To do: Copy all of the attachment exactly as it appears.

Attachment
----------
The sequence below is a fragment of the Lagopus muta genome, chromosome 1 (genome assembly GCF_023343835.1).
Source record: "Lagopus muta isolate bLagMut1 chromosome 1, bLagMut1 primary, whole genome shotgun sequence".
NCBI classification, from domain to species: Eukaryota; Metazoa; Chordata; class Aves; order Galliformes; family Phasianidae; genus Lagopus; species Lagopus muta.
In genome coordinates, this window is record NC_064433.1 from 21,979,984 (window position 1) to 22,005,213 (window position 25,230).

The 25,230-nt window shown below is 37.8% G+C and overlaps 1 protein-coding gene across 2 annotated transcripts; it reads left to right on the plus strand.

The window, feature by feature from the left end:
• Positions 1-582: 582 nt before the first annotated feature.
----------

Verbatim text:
The sequence below is a fragment of the Lagopus muta genome, chromosome 1 (genome assembly GCF_023343835.1).
Source record: "Lagopus muta isolate bLagMut1 chromosome 1, bLagMut1 primary, whole genome shotgun sequence".
NCBI classification, from domain to species: Eukaryota; Metazoa; Chordata; class Aves; order Galliformes; family Phasianidae; genus Lagopus; species Lagopus muta.
In genome coordinates, this window is record NC_064433.1 from 21,979,984 (window position 1) to 22,005,213 (window position 25,230).

The 25,230-nt window shown below is 37.8% G+C and overlaps 1 protein-coding gene across 2 annotated transcripts; it reads left to right on the plus strand.

The window, feature by feature from the left end:
• Positions 1-582: 582 nt before the first annotated feature.